One day I do dream of having students auto-tune historic speeches. That is not something that I have figured out yet (although I do mention it to my students, in case they can figure it out).

Related Posts ~
Absolute Monarchy’s Ultimate Playlist

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American Vision Dating Game: Hamilton, Jefferson, and the Importance of Sharing

Sometimes you put an idea out “there” and the world amazes you. That is absolutely what happened in this case.

As many know, I am involved in a historical improv show called An Improvised People’s History. In order to  learn more about the historical figures, we often play The Dating Game where as historical figures you attempt to woo a contestant. After an unsuccessful attempt at winning a date as Alexander Hamilton,  my mind wandered to how I could use this concept in the classroom.

It was the following morning when it hit me….

What if Alexander Hamilton and Thomas Jefferson were on a dating game attempting to woo America?

While a bit silly, I thought it would be a fun way to get my Freshmen to understand more about their differences and why one might be on Team Jefferson or Team Hamilton. As I often do, I shared the initial concept on my tumblr site (also below) and then sent it out to the world via Twitter.

My Tumblr Post

The following week, I gave my students this homework assignment for a long weekend (after explaining the concept of the Dating Game as it was foreign to my 9th graders).

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Law and Order: French Revolution [The Importance of Using Evidence!]

Over the summer, it occurred to me that History class should be like the hit television show Law and Order.

  • Law – Investigate, Corroborate, Develop Case
  • Order – Develop Case, Create and Defend Argument

So after noticing that many of my students were not using evidence on a prior assignment (using the Declaration of the Rights of Man), I created this assignment to reinforce the necessity of using evidence in history.

(OK, I also wanted to use this in class.)

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Teaching the Constitution: Bill of Rights Marketing Campaign (an improv-inspired activity)

What happens when you mix an improv game with history? Answer – a magical long period!

This activity is based on an improv game called Ad Game. In Ad Game players invent something to market, a slogan for the item/service, a spokesperson for the product, and a jingle. It is usually done within seconds and players agree and build on the first ideas that are suggested [this concept is called "Yes And" which builds such an amazingly collaborative atmosphere that it belongs everywhere].

Having played this game quite a bit over the past year, I felt that it absolutely belonged in a classroom. However, instead of inventing something to sell, why not have people market a pre-existing idea – like the amendments in the Bill of Rights! At a practice for my historical-based improv show*, the cast did just for our collective amusement and to test out this lesson. It was awesome.

While the improvisers were only given seconds to come up with their presentation (they did not do the troublesome/important words or the print ad), my students had a long period to put their marketing campaign together. As I wanted them to have a deeper understanding of the amendments, it could not be done on the spot (although, one student after I explained where the idea came from thought it would have been a fun challenge).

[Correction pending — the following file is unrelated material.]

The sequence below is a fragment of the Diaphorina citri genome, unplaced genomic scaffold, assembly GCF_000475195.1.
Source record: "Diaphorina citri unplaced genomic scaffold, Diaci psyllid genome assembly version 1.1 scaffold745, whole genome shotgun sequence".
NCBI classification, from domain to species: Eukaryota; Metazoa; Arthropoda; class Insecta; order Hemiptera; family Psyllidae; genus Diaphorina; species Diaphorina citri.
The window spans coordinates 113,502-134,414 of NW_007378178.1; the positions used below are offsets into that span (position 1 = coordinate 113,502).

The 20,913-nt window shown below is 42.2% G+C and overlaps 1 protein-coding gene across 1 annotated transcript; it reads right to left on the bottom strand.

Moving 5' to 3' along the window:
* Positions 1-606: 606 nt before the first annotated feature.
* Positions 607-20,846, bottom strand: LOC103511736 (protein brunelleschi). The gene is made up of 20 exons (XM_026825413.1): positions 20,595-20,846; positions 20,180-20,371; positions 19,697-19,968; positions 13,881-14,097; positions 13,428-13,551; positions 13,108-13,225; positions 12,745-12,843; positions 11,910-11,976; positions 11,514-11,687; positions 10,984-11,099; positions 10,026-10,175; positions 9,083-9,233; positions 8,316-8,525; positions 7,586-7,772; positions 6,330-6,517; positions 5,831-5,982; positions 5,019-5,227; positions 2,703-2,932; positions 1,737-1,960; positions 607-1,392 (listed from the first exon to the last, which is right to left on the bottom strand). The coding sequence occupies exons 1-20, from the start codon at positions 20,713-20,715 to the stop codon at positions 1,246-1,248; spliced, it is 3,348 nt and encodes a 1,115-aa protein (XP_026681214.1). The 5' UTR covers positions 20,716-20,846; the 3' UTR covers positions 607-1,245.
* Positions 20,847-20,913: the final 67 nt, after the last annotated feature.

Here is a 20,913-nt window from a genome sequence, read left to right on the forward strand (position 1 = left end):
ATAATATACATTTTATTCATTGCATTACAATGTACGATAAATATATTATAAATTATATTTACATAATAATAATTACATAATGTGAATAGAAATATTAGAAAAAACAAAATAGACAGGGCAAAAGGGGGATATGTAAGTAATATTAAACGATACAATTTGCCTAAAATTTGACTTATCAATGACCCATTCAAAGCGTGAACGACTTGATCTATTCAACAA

My example using the Ninth Amendment that I shared with my students prior to their beginning. And by the time I repeated the jingle twice, they absolutely remembered it.

The Prompt

Congratulations! James Madison has hired our class to sell the Bill of Rights to the United States of America. With the signing of our first client, we are now in the advertising business!

As a class, we have been hired to create a marketing campaign for the amendments proposed in the Bill of Rights**. As the head of the advertising agency, I have decided to pair you off to work on one of the amendments.

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Teaching the Constitution: Superheroes and the Branches of Government

As a new teacher to both the US History I curriculum and to teaching 9th graders, I was struggling teaching students about the difference in the branches of governments. I tried a variety of ways to do this: I gave an overview of each branch, students completed a graphic organizer for the branches, students sought answers to questions using the Constitution [ex. Can Mr Milton run for President? Why/Why not?*], and I created a board game to show the arduous quest for a bill to become a law. Still, I did not feel that it connected to my students. I felt like my job of bringing the Constitution to life was not yet finished.

During a free period, I popped into a colleague’s classroom to discuss the Constitution. It was here that she said one phrase that really sparked my brain into gear. Let me preface this by explaining I have recently been thinking quite a bit about superheroes and supervillains – particularly how they carry out mundane things like grocery shopping or online dating**. My colleague said, “…powers of the branches.” Obviously, my mind immediately jumped to “superpowers of the branches” and went into overdrive. I explained the concept to her and collaboratively we came up with the Super Branches of Government!

This student focuses solely on the Commander in Chief  role of the President.

From my colleague’s classroom. This student focuses solely on the Commander in Chief role of the President.

Super Branches of Government!